Cardinals Pick March 12 as Conclave Date
The cardinals of the Roman Catholic Church voted on Friday on a date for the beginning of the conclave to elect the new pontiff, to begin on March 12. The Vatican expected to announce the date early in the evening, with spokesman Father Federico Lombardi admitting that the earliest date possible was next Monday, March 11, but Italian media outlets broke the news shortly before 5 GMT. Under church regulations the latest the conclave could begin would be on March 20. The new pope will be among the 115 cardinals gathered in the Vatican, already holding pre-conclave meetings known as “general congregations” through the past week. The last meetings held in 2005 lasted three days and the greater number of meetings before the next conclave reflect the number of issues facing the church at the present time. Despite the vows of secrecy made by all involved, the BBC reports that some of the more heated subjects of debate among the electors are a reform of the Vatican’s bureaucracy and of the Vatican bank, the Institute for Works of Religion (IOR).
Leaders Gather in Caracas for the Funeral of Chávez
Over 50 international delegations and 33 heads of state gathered in Caracas on Friday for the funeral of Venezuelan President Hugo Chávez. His body will lie in state for seven days to allow members of the public to see it, dressed in military uniform and his characteristic red beret. It will then be submitted to an enbalment process and placed on display in a crystal urn in the Museum of the Revolution in Caracas. The museum itself is yet to be built, but Vice-President Nicolás Maduro compared the structure to those holding former leaders “like Ho Chi Minh, like Lenin”. Maduro was sworn in as acting president today and will remain in the post until new presidential elections are held in 30 days. Maduro is widely expected to face Henrique Capriles, the governor of the state of Miranda and the leader of the opposition movement who lost to Chávez in the last elections held in October.
China Urges North Korean Restraint
China has called for “calm and restraint” on Friday after North Korea threatened to begin a nuclear war over new UN sanctions. “China calls on relevant parties to exercise calm and restraint, and avoid actions that might further escalate tensions. The current situation on the peninsula is highly complex and sensitive”, said Chinese Foreign Ministry spokeswoman Hua Chunying. Beijing is North Korea’s only major ally, its biggest trading partner and main energy supplier, but voted for the new UN sanctions against the country. “We believe the resolution is a balanced one. China is objective and fair on this matter and has played a constructive role throughout the discussion at the Security Council”, said Hua. The resolution adopted by the Security Council added new names to the UN sanctions blacklist and tightened restrictions on North Korea’s financial transactions, notably its suspect “bulk cash” transfers. China wants the new sanctions to be implemented in full, but is also working to bring North Korea back to the negotiating table in an attempt to defuse tensions in the Korean peninsula.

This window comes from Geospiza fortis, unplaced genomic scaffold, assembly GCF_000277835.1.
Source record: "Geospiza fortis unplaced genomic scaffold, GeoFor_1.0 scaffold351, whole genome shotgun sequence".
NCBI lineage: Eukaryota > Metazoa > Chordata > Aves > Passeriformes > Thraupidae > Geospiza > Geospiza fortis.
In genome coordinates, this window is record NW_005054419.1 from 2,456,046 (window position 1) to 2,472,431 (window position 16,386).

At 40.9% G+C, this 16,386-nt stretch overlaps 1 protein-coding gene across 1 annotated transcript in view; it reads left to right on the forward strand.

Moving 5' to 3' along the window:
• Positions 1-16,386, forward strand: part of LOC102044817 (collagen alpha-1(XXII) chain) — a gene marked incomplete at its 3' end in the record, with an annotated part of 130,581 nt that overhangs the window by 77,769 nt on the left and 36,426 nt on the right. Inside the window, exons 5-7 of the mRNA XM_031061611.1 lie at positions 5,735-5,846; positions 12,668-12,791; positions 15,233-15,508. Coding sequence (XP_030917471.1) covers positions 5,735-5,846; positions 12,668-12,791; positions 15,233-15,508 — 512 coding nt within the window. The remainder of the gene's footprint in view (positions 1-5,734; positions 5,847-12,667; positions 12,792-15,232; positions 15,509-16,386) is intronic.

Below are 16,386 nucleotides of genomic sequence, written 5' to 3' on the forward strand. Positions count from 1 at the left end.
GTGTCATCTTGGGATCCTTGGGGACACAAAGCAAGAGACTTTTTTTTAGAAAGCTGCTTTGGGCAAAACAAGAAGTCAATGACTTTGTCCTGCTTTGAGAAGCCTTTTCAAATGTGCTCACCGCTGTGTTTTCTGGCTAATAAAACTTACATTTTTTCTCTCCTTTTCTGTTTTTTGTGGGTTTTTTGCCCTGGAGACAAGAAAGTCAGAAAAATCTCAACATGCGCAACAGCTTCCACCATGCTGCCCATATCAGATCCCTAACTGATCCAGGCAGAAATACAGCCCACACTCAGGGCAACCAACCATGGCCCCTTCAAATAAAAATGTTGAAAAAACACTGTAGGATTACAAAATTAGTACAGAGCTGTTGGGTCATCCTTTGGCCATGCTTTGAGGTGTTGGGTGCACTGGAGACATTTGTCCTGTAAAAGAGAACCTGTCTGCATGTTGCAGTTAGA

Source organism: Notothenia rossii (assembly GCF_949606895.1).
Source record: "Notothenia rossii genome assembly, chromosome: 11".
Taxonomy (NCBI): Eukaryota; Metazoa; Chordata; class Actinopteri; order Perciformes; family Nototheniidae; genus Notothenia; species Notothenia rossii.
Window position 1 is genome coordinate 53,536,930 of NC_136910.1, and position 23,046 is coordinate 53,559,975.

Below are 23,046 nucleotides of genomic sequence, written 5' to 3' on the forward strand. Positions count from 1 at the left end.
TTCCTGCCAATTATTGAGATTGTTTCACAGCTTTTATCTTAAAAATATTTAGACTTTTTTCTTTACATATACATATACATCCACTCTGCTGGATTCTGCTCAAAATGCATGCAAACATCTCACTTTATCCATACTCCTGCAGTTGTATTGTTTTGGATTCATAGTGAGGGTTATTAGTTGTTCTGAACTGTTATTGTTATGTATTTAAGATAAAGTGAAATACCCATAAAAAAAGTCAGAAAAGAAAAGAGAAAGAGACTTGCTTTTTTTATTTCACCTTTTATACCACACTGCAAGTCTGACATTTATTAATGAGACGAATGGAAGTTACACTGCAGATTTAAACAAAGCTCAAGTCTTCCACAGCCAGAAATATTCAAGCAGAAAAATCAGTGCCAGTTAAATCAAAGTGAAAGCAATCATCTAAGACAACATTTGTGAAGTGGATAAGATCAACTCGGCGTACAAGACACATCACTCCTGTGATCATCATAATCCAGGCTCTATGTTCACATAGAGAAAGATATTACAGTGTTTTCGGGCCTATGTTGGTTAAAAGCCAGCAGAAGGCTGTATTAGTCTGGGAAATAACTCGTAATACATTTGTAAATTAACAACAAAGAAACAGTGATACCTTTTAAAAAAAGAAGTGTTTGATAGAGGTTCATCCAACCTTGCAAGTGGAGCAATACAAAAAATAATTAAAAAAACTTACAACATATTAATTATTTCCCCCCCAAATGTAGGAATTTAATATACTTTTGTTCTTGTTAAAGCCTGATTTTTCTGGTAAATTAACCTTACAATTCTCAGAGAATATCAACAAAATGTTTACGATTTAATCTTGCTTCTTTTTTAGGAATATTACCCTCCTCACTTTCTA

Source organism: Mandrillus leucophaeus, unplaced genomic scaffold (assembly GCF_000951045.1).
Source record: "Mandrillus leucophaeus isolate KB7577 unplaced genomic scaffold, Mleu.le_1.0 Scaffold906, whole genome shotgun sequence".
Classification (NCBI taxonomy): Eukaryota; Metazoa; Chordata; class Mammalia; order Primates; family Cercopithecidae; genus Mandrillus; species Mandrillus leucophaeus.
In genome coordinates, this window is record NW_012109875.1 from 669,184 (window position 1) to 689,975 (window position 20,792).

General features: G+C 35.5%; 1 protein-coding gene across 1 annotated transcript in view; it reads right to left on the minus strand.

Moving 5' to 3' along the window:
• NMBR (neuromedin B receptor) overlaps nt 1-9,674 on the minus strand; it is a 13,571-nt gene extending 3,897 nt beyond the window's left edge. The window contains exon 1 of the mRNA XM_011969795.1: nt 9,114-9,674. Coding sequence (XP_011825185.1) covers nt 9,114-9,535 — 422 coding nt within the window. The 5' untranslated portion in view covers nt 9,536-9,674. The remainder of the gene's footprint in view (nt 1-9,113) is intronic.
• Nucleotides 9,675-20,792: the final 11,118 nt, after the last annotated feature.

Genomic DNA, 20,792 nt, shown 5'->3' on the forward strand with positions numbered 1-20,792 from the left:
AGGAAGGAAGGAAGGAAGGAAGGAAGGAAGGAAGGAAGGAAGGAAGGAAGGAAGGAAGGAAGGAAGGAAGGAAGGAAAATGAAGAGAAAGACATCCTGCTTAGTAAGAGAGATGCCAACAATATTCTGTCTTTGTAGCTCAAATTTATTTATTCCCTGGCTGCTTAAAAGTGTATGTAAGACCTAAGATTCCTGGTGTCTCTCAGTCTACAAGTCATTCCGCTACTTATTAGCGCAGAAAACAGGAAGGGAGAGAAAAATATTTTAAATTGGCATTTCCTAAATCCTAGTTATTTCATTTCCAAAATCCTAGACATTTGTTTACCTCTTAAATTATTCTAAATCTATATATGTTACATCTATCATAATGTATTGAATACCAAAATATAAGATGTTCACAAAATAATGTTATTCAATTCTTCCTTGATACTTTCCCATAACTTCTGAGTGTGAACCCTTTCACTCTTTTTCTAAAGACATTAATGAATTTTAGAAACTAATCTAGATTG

British Women Suffering Greater Pay Inequality
A report published by consultancy PricewaterhouseCoopers has found that British women suffer greater pay inequality and have lower job security than those in comparable developed countries. They are also less likely to be in work than their counterparts. The Women in Work Index ranked the UK 18th out of 27 Organisation for Economic Co-operation and Development (OECD) countries in what the report terms areas of “female economic empowerment”. The consultancy compared 2011 figures with those from 2007 and found that British women had slipped down the table in most areas, particularly in pay inequality. The same was experienced in France, Italy and Portugal. The wage gap narrowed in the Nordic countries, with Norway now showing the highest rate of female participation in the workplace. “It is worrying that the UK’s progress in encouraging more women into work and closing the gender pay gap has all but ground to a halt since the recession hit. While most other OECD countries have continued to move ahead, our progress appears to have stalled”, said Yong Jing Teow, one of the authors of the report.
Weekend Read: Chávez to Eternity
At root, the changes Chávez established in Venezuela were not of systems but of personnel; those who were poor, mestizo or excluded have entered power, but in the process have not managed to change the way power works, nor the circuits of patronage and dependence it relies upon. In openDemocracy.